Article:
Dene View, Halifax, West Yorkshire HX2 6PB | Tel: 01422 884 170 Fax: 01422 884 671 Email:


Early physical development.

Development of gross motor control and fine motor control alongside hand-eye coordination are pre-requisites to learning to write. Each morning at Wood Bank School children engage in physical activity, appropriate to their needs, to develop these skills.  For some children, this may mean using equipment to support their lower limbs and trunk whilst engaging in fun gross motor exercise or physiotherapy exercise of their upper body and limbs – encouraging greater body awareness, engagement, communication through movement, gross motor control and hand-eye coordination.   High-interest objects, materials and toys will be shared, encouraging children to grasp, handle and explore using hands and fingers – as well as other senses.


Fine motor skills and hand-eye coordination are encouraged through exploration of different textures, plucking, posting, throwing, catching etc.  For other children a more typical route to development of pre-writing skills will be undertaken and children will be offered daily and continual opportunities for supported play with manipulatives that focus upon hand-eye coordination and develop fine motor skills for example: sand and water play, messy play, manipulation of malleable materials, painting with fingers and varied tools, gluing, sticking, cutting, sprinkling, mixing, pegging, posting, finger puppet games and so on.  Play with construction toys, sequencing activities, small world toys, functional play and role play all play their part in encouraging pre-writing skills.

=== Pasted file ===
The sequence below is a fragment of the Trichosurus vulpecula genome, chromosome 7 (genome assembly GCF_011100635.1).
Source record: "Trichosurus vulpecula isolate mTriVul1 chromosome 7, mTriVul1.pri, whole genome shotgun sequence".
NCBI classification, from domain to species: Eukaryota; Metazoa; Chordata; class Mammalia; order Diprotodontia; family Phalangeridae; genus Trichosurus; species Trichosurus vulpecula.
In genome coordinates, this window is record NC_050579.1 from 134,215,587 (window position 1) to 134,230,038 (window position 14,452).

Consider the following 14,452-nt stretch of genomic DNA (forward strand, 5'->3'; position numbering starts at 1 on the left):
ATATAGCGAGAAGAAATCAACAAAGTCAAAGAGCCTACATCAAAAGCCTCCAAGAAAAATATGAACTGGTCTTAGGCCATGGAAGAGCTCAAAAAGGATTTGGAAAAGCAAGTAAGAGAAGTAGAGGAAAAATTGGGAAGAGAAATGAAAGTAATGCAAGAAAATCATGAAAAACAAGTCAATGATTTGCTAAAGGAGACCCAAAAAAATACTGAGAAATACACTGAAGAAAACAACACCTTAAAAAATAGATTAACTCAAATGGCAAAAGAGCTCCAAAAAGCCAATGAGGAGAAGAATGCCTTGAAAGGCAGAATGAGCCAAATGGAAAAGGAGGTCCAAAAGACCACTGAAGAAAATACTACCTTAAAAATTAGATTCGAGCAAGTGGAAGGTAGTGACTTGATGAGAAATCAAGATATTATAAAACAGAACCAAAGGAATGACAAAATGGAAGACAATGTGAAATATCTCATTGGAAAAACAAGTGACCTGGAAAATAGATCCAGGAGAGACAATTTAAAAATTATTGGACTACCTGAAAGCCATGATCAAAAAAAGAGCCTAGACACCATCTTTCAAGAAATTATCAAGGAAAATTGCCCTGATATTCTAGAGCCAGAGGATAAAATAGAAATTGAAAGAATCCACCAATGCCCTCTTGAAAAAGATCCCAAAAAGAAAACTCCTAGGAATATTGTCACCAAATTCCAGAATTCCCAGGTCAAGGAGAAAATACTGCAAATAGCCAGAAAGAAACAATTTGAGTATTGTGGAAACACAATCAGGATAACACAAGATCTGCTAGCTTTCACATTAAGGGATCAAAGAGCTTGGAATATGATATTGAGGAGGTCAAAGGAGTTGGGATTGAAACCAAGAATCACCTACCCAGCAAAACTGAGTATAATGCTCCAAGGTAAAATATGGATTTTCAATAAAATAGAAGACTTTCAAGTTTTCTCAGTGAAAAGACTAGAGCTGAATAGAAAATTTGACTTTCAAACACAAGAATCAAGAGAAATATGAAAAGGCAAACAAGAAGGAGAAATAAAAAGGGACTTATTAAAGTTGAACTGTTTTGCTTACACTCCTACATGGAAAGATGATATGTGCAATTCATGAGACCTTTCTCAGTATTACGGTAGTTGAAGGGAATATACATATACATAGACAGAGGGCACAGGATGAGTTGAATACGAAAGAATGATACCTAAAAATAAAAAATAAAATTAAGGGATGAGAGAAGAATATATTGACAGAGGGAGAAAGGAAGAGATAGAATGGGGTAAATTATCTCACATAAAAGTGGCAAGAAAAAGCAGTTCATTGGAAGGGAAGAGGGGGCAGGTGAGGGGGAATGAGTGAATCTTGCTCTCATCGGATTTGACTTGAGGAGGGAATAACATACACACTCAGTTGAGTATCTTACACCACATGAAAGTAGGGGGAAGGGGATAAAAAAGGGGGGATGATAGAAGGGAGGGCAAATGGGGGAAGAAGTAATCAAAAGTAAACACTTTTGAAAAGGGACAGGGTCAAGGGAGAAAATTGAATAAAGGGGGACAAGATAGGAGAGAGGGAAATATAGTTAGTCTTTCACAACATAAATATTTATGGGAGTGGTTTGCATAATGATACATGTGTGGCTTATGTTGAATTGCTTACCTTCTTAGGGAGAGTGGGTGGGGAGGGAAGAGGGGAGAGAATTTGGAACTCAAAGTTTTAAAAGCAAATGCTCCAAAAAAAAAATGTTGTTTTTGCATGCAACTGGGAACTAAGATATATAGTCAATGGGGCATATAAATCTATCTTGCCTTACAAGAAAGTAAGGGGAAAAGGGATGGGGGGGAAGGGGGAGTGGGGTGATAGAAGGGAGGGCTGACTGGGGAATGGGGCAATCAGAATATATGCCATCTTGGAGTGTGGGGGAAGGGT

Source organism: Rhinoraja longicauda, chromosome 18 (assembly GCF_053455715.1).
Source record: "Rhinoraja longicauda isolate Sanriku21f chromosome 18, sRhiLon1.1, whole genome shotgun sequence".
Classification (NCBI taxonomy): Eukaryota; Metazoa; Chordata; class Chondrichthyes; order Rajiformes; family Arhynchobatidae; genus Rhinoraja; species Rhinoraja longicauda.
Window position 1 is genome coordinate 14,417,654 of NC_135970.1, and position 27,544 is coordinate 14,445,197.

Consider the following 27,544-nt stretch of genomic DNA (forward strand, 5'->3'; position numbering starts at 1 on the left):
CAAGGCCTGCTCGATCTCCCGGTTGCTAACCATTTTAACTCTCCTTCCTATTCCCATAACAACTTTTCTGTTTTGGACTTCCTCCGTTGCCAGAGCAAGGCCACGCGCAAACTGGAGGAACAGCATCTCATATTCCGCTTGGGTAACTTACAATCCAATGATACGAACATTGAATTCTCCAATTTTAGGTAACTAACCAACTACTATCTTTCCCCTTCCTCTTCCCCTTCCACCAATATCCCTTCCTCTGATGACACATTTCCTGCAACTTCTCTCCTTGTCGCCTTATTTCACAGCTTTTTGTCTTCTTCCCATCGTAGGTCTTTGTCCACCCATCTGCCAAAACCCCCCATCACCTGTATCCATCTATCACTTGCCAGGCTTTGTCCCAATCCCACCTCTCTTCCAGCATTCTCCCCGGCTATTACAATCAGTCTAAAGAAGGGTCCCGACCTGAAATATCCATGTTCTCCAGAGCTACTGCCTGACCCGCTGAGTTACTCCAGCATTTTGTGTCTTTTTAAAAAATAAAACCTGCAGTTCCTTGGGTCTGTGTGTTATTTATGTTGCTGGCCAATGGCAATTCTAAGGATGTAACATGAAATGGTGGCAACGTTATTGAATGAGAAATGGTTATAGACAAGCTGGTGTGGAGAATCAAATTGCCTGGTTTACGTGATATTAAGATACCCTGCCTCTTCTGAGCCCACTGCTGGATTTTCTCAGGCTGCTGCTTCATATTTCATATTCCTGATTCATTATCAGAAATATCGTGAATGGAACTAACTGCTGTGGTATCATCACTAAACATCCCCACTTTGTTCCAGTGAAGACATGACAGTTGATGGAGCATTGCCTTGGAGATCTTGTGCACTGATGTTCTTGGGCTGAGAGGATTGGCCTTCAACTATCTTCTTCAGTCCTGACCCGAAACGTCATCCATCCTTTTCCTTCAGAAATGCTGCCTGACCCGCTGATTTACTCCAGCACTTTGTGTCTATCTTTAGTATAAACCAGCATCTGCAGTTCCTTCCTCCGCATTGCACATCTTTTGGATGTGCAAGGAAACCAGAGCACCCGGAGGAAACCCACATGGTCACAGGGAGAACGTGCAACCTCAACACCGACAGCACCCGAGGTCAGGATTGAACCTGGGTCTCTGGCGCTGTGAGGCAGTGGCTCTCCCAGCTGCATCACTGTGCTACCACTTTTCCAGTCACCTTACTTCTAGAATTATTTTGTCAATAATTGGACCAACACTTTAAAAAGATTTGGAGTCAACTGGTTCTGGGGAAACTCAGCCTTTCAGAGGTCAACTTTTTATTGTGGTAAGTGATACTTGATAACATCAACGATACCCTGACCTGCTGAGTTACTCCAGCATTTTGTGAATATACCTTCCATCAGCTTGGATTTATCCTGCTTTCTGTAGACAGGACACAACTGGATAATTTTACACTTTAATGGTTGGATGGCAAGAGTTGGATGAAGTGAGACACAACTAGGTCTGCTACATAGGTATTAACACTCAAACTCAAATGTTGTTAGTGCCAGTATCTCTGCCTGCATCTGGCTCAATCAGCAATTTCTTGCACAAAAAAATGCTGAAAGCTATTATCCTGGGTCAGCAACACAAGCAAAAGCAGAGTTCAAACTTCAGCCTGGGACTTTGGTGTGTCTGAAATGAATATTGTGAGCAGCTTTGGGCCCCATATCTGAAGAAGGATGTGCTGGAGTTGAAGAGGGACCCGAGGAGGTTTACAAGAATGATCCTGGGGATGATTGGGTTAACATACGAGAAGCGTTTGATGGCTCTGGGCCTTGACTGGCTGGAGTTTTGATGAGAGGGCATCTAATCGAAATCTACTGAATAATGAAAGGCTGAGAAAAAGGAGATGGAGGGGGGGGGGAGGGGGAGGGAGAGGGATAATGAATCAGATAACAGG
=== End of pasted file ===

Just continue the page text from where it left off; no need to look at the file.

Demonstration that a child’s writing is becoming emergent will be capitalised upon and bridges between free play and the more formal learning of handwriting and writing will see children encouraged to use a finger to draw and write in materials such as sand/paint, to thread beads, complete jigsaw and matching games, establish a dominant hand, begin to establish a tripod grip to hold painting and writing tools, use a keyboard, draw pictures with meaning to them, draw pictures which are recognisable to others, trace pictures and shapes, gain awareness that letters can be arranged to form words, finger trace letters and words in books, organise letters and numbers in lines, air write, scribble write names, labels, lists, messages, rhymes and stories. At this stage the Nelson Handwriting Scheme is used across the school, providing a consistent approach to the teaching of handwriting. This is a new scheme which has been written in line with Letters and Sounds and which also addresses handwriting expectations as outlines in the 2014 National Curriculum.